Defining, Encouraging Winners is Good National Energy Policy

by Dan Watkiss, McDermott Will & Emery LLP

Congressmen claim to have found reputed object lessons in Solyndra’s closure and Chapter 11 protection.

Among those object lessons: First, solar energy’s future is dim; second, governmental intervention in development of energy resources is bad. Learning from mistakes is to be encouraged. Learning the wrong lessons, however, risks compounding the consequences of the original mistake. The two lessons that the congressional critics ascribe to the Solyndra bankruptcy are unsupported and will cause national energy policy to continue to flounder.

Solar’s future is brighter than Solyndra critics believe. During the past 30 years, the cost of solar energy has declined consistently while efficiencies have improved. According to a 2010 paper by energy cost expert Ken Zweibel of The George Washington University, the levelized cost of a solar photovoltaic (PV) system over its useful life with no incentives or subsidies is 15 cents per kilowatt-hour, compared with 6.4 cents for natural gas combined cycle, 7.5 cents for a wind turbine, 8 cents for conventional coal and 10 cents for advanced nuclear generation.

Yes, as Republican Rep. Cliff Stearns of Florida complained in response to the Solyndra bankruptcy, solar energy still “is truly dependent on subsidies” in the form of tax credits or loan guarantees. Compared to what? Stearns and others are unaware or ignore that in magnitude and investment certainty, governmental support for solar and other clean energy sources such as wind, biofuels, geothermal and tides pales compared with governmental subsidies to fossil fuels and nuclear power generation.

A 2009 Environmental Law Institute (ELI) study quantified the measurable, direct and indirect federal subsidies provided to fossil fuels including carbon capture and storage (CCS) and renewable energy including corn ethanol between 2002 and 2008. The tallies were $72.5 billion for fossil fuels including $2.3 billion for CCS compared with $29 billion for renewables, of which only $12.2 billion went to noncorn ethanol biofuels–wind solar, other biofuels, biomass, hydropower and geothermal. Further skewing this distribution of federal support, the subsidies to fossil fuels are primarily permanent sources of revenue or cost reduction written into the tax code–such as the foreign tax credit or credit for production of nonconventional fuels–as opposed to episodic and time-limited tax credits afforded to renewables that often set too short a time to attract sufficient capital investment.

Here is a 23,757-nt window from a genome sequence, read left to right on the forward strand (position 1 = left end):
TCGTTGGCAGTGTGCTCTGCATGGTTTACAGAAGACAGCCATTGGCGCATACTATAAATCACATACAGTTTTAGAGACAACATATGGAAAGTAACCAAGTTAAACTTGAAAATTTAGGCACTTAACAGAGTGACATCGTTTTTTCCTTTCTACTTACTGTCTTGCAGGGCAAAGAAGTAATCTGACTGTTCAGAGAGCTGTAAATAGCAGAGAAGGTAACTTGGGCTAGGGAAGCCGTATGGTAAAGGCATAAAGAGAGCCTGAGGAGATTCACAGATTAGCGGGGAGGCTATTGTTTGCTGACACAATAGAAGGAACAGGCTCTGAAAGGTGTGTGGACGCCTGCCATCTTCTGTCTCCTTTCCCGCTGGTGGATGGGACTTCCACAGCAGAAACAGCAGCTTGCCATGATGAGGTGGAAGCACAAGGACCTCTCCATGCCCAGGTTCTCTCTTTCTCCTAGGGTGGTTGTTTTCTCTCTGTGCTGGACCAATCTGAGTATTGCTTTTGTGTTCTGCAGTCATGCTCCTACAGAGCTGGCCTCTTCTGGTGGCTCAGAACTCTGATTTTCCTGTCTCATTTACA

Although the ELI comparison did not look at commercial nuclear generation, that sector has been highly subsidized since its inception. The Price-Anderson Act limits an operator’s or owner’s liability to $10 billion. In addition, there are sizable Department of Energy loan guarantees to the United States Enrichment Corp. and billions spent in the failed search for permanent storage for spent fuel rods.

Returning to Stearns, whose takeaway from the Solyndra bankruptcy was, “So what I’m trying to do is say the government should not be picking winners and losers, let the private sector determine the winners and losers.” To the contrary, our elected officials should take responsibility at a minimum for defining which energy sources we want to win. What they define and encourage should have obvious attributes. The energy supply should come from domestically accessible, environmentally sustainable and economical sources. Those same elected representatives should encourage the development of those energy supplies through targeted investments in innovative technologies. The role of government is critical because the private sector–especially the utility industry–has a poor record of investing in the research and development required to produce the accessible, sustainable and economical energy supplies we need with an energy-intensive economy. Across all U.S. industries, private firms generally invest 3.5 percent of revenues in research and development. The private energy utility sector, however, invests 0.1 percent of revenues in research and development, according to a recent report of the American Energy Innovation Council. Solyndra went bankrupt because the Chinese government reportedly has invested some $30 billion in its silicon-based solar energy industry. The resulting price drop of Chinese panels made Solyndra’s nonsilicon technology no longer competitive. Without our elected representatives’ taking responsibility for defining and investing in the energy future, we won’t achieve that future. Our competitors will. Government energy programs can be improved. The balance between research and development should be revisited and the role of the government in the former strengthened. Development dollars must be targeted to clearly defined energy sources in payments that are transparent, easily understood and not buried in the tax code. Established energy sources that do not require technological innovation–which includes most of the fossil fuels on which we federally subsidized between 2002 and 2008–should be taken off the dole.

Even with improvements, some investments like Solyndra still will fail to provide long-term returns. That is inevitable when the point of government interventions is to propel innovation, produce new energy technologies and learn from our mistakes. Stearns should take these object lessons from Solyndra and federal investments in our energy future.

Author

Dan Watkiss is a partner in the law firm McDermott Will & Emery LLP and is based in Washington, D.C. He focuses on transactional and regulatory matters in energy and related infrastructure industries. Reach him at dwatkiss@mwe.com.

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